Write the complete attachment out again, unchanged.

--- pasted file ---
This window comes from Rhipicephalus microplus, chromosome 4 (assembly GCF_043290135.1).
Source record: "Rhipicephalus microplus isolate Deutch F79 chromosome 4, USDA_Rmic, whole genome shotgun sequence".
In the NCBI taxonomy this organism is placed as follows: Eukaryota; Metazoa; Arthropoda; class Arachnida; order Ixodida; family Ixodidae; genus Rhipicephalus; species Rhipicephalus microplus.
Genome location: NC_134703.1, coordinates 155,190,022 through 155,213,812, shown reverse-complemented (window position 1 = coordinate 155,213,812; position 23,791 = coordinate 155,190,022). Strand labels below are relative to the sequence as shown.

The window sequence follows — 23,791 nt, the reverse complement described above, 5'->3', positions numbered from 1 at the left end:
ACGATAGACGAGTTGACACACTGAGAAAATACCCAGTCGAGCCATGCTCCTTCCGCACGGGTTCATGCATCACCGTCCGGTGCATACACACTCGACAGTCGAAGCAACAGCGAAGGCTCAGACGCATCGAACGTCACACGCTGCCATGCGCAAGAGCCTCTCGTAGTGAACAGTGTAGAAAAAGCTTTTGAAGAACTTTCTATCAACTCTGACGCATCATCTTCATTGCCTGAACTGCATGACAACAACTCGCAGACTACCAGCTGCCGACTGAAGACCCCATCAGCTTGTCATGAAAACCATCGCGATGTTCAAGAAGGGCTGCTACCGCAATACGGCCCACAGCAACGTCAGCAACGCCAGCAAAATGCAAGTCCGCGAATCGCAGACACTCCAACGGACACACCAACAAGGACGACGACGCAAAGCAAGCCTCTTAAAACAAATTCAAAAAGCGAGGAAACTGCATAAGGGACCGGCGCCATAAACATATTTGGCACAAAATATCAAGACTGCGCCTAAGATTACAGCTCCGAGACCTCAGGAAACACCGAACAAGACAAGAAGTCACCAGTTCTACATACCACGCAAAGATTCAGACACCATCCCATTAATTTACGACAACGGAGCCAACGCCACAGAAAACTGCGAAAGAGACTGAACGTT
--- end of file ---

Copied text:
This window comes from Rhipicephalus microplus, chromosome 4 (assembly GCF_043290135.1).
Source record: "Rhipicephalus microplus isolate Deutch F79 chromosome 4, USDA_Rmic, whole genome shotgun sequence".
In the NCBI taxonomy this organism is placed as follows: Eukaryota; Metazoa; Arthropoda; class Arachnida; order Ixodida; family Ixodidae; genus Rhipicephalus; species Rhipicephalus microplus.
Genome location: NC_134703.1, coordinates 155,190,022 through 155,213,812, shown reverse-complemented (window position 1 = coordinate 155,213,812; position 23,791 = coordinate 155,190,022). Strand labels below are relative to the sequence as shown.

The window sequence follows — 23,791 nt, the reverse complement described above, 5'->3', positions numbered from 1 at the left end:
ACGATAGACGAGTTGACACACTGAGAAAATACCCAGTCGAGCCATGCTCCTTCCGCACGGGTTCATGCATCACCGTCCGGTGCATACACACTCGACAGTCGAAGCAACAGCGAAGGCTCAGACGCATCGAACGTCACACGCTGCCATGCGCAAGAGCCTCTCGTAGTGAACAGTGTAGAAAAAGCTTTTGAAGAACTTTCTATCAACTCTGACGCATCATCTTCATTGCCTGAACTGCATGACAACAACTCGCAGACTACCAGCTGCCGACTGAAGACCCCATCAGCTTGTCATGAAAACCATCGCGATGTTCAAGAAGGGCTGCTACCGCAATACGGCCCACAGCAACGTCAGCAACGCCAGCAAAATGCAAGTCCGCGAATCGCAGACACTCCAACGGACACACCAACAAGGACGACGACGCAAAGCAAGCCTCTTAAAACAAATTCAAAAAGCGAGGAAACTGCATAAGGGACCGGCGCCATAAACATATTTGGCACAAAATATCAAGACTGCGCCTAAGATTACAGCTCCGAGACCTCAGGAAACACCGAACAAGACAAGAAGTCACCAGTTCTACATACCACGCAAAGATTCAGACACCATCCCATTAATTTACGACAACGGAGCCAACGCCACAGAAAACTGCGAAAGAGACTGAACGTT